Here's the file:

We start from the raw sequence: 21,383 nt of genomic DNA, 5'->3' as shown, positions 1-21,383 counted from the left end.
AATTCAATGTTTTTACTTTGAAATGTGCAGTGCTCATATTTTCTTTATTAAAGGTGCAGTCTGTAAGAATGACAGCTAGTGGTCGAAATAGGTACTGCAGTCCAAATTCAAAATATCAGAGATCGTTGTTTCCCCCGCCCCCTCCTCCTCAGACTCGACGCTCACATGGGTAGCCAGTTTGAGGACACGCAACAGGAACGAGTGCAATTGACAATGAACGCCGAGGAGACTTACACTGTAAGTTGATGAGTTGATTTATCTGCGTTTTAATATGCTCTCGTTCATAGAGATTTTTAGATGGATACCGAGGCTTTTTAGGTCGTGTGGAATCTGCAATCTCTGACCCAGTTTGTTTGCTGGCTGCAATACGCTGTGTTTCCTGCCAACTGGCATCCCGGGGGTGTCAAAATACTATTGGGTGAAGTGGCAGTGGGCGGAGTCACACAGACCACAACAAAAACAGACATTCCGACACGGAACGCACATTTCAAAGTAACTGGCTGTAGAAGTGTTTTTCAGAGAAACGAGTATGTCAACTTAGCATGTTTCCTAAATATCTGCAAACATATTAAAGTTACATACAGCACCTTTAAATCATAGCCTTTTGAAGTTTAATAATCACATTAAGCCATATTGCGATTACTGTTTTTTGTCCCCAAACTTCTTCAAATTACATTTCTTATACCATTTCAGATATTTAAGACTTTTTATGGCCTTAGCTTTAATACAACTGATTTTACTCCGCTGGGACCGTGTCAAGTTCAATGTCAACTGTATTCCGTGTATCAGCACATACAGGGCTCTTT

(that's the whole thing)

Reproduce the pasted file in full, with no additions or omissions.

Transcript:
We start from the raw sequence: 21,383 nt of genomic DNA, 5'->3' as shown, positions 1-21,383 counted from the left end.
AATTCAATGTTTTTACTTTGAAATGTGCAGTGCTCATATTTTCTTTATTAAAGGTGCAGTCTGTAAGAATGACAGCTAGTGGTCGAAATAGGTACTGCAGTCCAAATTCAAAATATCAGAGATCGTTGTTTCCCCCGCCCCCTCCTCCTCAGACTCGACGCTCACATGGGTAGCCAGTTTGAGGACACGCAACAGGAACGAGTGCAATTGACAATGAACGCCGAGGAGACTTACACTGTAAGTTGATGAGTTGATTTATCTGCGTTTTAATATGCTCTCGTTCATAGAGATTTTTAGATGGATACCGAGGCTTTTTAGGTCGTGTGGAATCTGCAATCTCTGACCCAGTTTGTTTGCTGGCTGCAATACGCTGTGTTTCCTGCCAACTGGCATCCCGGGGGTGTCAAAATACTATTGGGTGAAGTGGCAGTGGGCGGAGTCACACAGACCACAACAAAAACAGACATTCCGACACGGAACGCACATTTCAAAGTAACTGGCTGTAGAAGTGTTTTTCAGAGAAACGAGTATGTCAACTTAGCATGTTTCCTAAATATCTGCAAACATATTAAAGTTACATACAGCACCTTTAAATCATAGCCTTTTGAAGTTTAATAATCACATTAAGCCATATTGCGATTACTGTTTTTTGTCCCCAAACTTCTTCAAATTACATTTCTTATACCATTTCAGATATTTAAGACTTTTTATGGCCTTAGCTTTAATACAACTGATTTTACTCCGCTGGGACCGTGTCAAGTTCAATGTCAACTGTATTCCGTGTATCAGCACATACAGGGCTCTTT